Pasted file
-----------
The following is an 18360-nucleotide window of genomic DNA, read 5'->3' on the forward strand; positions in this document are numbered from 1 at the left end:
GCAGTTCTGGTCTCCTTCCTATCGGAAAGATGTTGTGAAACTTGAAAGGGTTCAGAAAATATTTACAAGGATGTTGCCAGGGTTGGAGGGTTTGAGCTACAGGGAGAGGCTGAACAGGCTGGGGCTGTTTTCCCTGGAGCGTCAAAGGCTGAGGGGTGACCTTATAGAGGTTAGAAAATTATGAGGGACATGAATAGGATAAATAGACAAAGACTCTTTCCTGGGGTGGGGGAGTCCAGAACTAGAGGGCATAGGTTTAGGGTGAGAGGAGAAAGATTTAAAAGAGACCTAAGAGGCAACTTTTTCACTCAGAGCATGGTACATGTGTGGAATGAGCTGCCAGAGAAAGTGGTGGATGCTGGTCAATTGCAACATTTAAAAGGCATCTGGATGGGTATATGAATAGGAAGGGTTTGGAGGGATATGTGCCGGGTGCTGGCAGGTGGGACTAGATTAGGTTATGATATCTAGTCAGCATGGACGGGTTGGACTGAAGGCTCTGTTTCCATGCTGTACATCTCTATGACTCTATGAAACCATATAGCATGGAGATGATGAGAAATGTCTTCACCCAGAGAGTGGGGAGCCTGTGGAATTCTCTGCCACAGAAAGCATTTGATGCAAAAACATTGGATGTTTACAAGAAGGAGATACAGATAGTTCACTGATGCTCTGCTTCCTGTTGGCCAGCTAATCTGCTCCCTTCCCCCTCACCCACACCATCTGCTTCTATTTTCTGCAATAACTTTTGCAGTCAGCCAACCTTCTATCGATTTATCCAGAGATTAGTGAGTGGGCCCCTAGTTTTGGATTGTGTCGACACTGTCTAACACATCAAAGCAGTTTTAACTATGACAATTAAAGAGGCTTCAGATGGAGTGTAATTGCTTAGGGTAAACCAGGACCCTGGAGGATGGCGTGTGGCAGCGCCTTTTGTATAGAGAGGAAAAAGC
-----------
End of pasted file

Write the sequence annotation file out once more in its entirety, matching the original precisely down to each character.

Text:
The following is an 18360-nucleotide window of genomic DNA, read 5'->3' on the forward strand; positions in this document are numbered from 1 at the left end:
GCAGTTCTGGTCTCCTTCCTATCGGAAAGATGTTGTGAAACTTGAAAGGGTTCAGAAAATATTTACAAGGATGTTGCCAGGGTTGGAGGGTTTGAGCTACAGGGAGAGGCTGAACAGGCTGGGGCTGTTTTCCCTGGAGCGTCAAAGGCTGAGGGGTGACCTTATAGAGGTTAGAAAATTATGAGGGACATGAATAGGATAAATAGACAAAGACTCTTTCCTGGGGTGGGGGAGTCCAGAACTAGAGGGCATAGGTTTAGGGTGAGAGGAGAAAGATTTAAAAGAGACCTAAGAGGCAACTTTTTCACTCAGAGCATGGTACATGTGTGGAATGAGCTGCCAGAGAAAGTGGTGGATGCTGGTCAATTGCAACATTTAAAAGGCATCTGGATGGGTATATGAATAGGAAGGGTTTGGAGGGATATGTGCCGGGTGCTGGCAGGTGGGACTAGATTAGGTTATGATATCTAGTCAGCATGGACGGGTTGGACTGAAGGCTCTGTTTCCATGCTGTACATCTCTATGACTCTATGAAACCATATAGCATGGAGATGATGAGAAATGTCTTCACCCAGAGAGTGGGGAGCCTGTGGAATTCTCTGCCACAGAAAGCATTTGATGCAAAAACATTGGATGTTTACAAGAAGGAGATACAGATAGTTCACTGATGCTCTGCTTCCTGTTGGCCAGCTAATCTGCTCCCTTCCCCCTCACCCACACCATCTGCTTCTATTTTCTGCAATAACTTTTGCAGTCAGCCAACCTTCTATCGATTTATCCAGAGATTAGTGAGTGGGCCCCTAGTTTTGGATTGTGTCGACACTGTCTAACACATCAAAGCAGTTTTAACTATGACAATTAAAGAGGCTTCAGATGGAGTGTAATTGCTTAGGGTAAACCAGGACCCTGGAGGATGGCGTGTGGCAGCGCCTTTTGTATAGAGAGGAAAAAGC